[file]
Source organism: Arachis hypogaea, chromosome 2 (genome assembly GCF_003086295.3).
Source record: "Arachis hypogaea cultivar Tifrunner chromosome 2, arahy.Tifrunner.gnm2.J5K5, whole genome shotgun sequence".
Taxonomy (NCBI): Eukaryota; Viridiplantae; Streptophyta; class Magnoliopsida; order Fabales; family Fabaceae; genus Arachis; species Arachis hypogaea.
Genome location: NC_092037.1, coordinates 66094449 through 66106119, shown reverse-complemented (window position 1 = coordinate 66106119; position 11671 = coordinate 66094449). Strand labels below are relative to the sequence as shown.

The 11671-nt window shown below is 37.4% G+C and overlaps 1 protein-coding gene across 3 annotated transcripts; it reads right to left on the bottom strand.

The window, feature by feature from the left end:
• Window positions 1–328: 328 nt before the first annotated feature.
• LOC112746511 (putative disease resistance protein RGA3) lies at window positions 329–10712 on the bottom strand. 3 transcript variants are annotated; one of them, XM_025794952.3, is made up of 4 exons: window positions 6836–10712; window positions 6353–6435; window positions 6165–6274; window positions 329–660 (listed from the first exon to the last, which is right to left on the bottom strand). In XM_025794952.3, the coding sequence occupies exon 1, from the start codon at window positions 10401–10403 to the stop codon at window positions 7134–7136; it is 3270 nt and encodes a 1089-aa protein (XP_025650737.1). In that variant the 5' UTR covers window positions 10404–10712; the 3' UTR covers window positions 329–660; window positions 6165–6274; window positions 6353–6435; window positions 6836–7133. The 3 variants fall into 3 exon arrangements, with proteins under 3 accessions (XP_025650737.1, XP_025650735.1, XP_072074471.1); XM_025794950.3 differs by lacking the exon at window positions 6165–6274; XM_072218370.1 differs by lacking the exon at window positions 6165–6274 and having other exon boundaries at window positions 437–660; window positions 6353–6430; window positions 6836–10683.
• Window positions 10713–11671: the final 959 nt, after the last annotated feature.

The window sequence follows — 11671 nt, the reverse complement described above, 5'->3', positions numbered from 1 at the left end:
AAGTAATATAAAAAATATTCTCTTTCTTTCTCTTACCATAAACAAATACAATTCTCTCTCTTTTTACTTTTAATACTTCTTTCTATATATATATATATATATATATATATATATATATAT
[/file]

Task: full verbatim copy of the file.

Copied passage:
Source organism: Arachis hypogaea, chromosome 2 (genome assembly GCF_003086295.3).
Source record: "Arachis hypogaea cultivar Tifrunner chromosome 2, arahy.Tifrunner.gnm2.J5K5, whole genome shotgun sequence".
Taxonomy (NCBI): Eukaryota; Viridiplantae; Streptophyta; class Magnoliopsida; order Fabales; family Fabaceae; genus Arachis; species Arachis hypogaea.
Genome location: NC_092037.1, coordinates 66094449 through 66106119, shown reverse-complemented (window position 1 = coordinate 66106119; position 11671 = coordinate 66094449). Strand labels below are relative to the sequence as shown.

The 11671-nt window shown below is 37.4% G+C and overlaps 1 protein-coding gene across 3 annotated transcripts; it reads right to left on the bottom strand.

The window, feature by feature from the left end:
• Window positions 1–328: 328 nt before the first annotated feature.
• LOC112746511 (putative disease resistance protein RGA3) lies at window positions 329–10712 on the bottom strand. 3 transcript variants are annotated; one of them, XM_025794952.3, is made up of 4 exons: window positions 6836–10712; window positions 6353–6435; window positions 6165–6274; window positions 329–660 (listed from the first exon to the last, which is right to left on the bottom strand). In XM_025794952.3, the coding sequence occupies exon 1, from the start codon at window positions 10401–10403 to the stop codon at window positions 7134–7136; it is 3270 nt and encodes a 1089-aa protein (XP_025650737.1). In that variant the 5' UTR covers window positions 10404–10712; the 3' UTR covers window positions 329–660; window positions 6165–6274; window positions 6353–6435; window positions 6836–7133. The 3 variants fall into 3 exon arrangements, with proteins under 3 accessions (XP_025650737.1, XP_025650735.1, XP_072074471.1); XM_025794950.3 differs by lacking the exon at window positions 6165–6274; XM_072218370.1 differs by lacking the exon at window positions 6165–6274 and having other exon boundaries at window positions 437–660; window positions 6353–6430; window positions 6836–10683.
• Window positions 10713–11671: the final 959 nt, after the last annotated feature.

The window sequence follows — 11671 nt, the reverse complement described above, 5'->3', positions numbered from 1 at the left end:
AAGTAATATAAAAAATATTCTCTTTCTTTCTCTTACCATAAACAAATACAATTCTCTCTCTTTTTACTTTTAATACTTCTTTCTATATATATATATATATATATATATATATATATATAT